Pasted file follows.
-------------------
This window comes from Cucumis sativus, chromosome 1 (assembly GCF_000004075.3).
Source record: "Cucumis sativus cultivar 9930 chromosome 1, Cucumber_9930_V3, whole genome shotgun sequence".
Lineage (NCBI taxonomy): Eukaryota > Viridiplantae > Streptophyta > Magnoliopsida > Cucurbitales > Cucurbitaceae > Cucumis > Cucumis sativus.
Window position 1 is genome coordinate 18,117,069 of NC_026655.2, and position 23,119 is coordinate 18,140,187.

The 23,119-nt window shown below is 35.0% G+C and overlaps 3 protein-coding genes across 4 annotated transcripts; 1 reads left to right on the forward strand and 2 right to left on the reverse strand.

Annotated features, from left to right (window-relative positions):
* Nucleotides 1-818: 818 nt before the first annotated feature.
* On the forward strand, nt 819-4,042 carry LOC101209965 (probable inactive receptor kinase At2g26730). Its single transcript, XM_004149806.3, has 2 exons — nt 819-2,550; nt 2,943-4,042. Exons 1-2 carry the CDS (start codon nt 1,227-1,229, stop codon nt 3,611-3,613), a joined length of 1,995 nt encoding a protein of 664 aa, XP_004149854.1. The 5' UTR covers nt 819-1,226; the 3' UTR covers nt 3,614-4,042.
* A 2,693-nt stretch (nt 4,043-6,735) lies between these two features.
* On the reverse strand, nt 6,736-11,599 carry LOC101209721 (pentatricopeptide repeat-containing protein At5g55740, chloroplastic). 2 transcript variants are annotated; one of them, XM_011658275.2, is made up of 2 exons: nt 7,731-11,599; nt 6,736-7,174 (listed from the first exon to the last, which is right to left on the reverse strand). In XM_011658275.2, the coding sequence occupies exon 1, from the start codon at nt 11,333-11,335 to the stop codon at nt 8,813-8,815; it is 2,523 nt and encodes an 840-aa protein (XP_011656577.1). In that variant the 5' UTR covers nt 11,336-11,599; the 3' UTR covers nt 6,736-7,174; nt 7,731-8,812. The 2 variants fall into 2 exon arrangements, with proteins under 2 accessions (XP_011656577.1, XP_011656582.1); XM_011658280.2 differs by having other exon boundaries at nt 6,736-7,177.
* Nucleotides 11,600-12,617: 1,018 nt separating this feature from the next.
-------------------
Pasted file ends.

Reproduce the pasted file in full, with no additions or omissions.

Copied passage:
This window comes from Cucumis sativus, chromosome 1 (assembly GCF_000004075.3).
Source record: "Cucumis sativus cultivar 9930 chromosome 1, Cucumber_9930_V3, whole genome shotgun sequence".
Lineage (NCBI taxonomy): Eukaryota > Viridiplantae > Streptophyta > Magnoliopsida > Cucurbitales > Cucurbitaceae > Cucumis > Cucumis sativus.
Window position 1 is genome coordinate 18,117,069 of NC_026655.2, and position 23,119 is coordinate 18,140,187.

The 23,119-nt window shown below is 35.0% G+C and overlaps 3 protein-coding genes across 4 annotated transcripts; 1 reads left to right on the forward strand and 2 right to left on the reverse strand.

Annotated features, from left to right (window-relative positions):
* Nucleotides 1-818: 818 nt before the first annotated feature.
* On the forward strand, nt 819-4,042 carry LOC101209965 (probable inactive receptor kinase At2g26730). Its single transcript, XM_004149806.3, has 2 exons — nt 819-2,550; nt 2,943-4,042. Exons 1-2 carry the CDS (start codon nt 1,227-1,229, stop codon nt 3,611-3,613), a joined length of 1,995 nt encoding a protein of 664 aa, XP_004149854.1. The 5' UTR covers nt 819-1,226; the 3' UTR covers nt 3,614-4,042.
* A 2,693-nt stretch (nt 4,043-6,735) lies between these two features.
* On the reverse strand, nt 6,736-11,599 carry LOC101209721 (pentatricopeptide repeat-containing protein At5g55740, chloroplastic). 2 transcript variants are annotated; one of them, XM_011658275.2, is made up of 2 exons: nt 7,731-11,599; nt 6,736-7,174 (listed from the first exon to the last, which is right to left on the reverse strand). In XM_011658275.2, the coding sequence occupies exon 1, from the start codon at nt 11,333-11,335 to the stop codon at nt 8,813-8,815; it is 2,523 nt and encodes an 840-aa protein (XP_011656577.1). In that variant the 5' UTR covers nt 11,336-11,599; the 3' UTR covers nt 6,736-7,174; nt 7,731-8,812. The 2 variants fall into 2 exon arrangements, with proteins under 2 accessions (XP_011656577.1, XP_011656582.1); XM_011658280.2 differs by having other exon boundaries at nt 6,736-7,177.
* Nucleotides 11,600-12,617: 1,018 nt separating this feature from the next.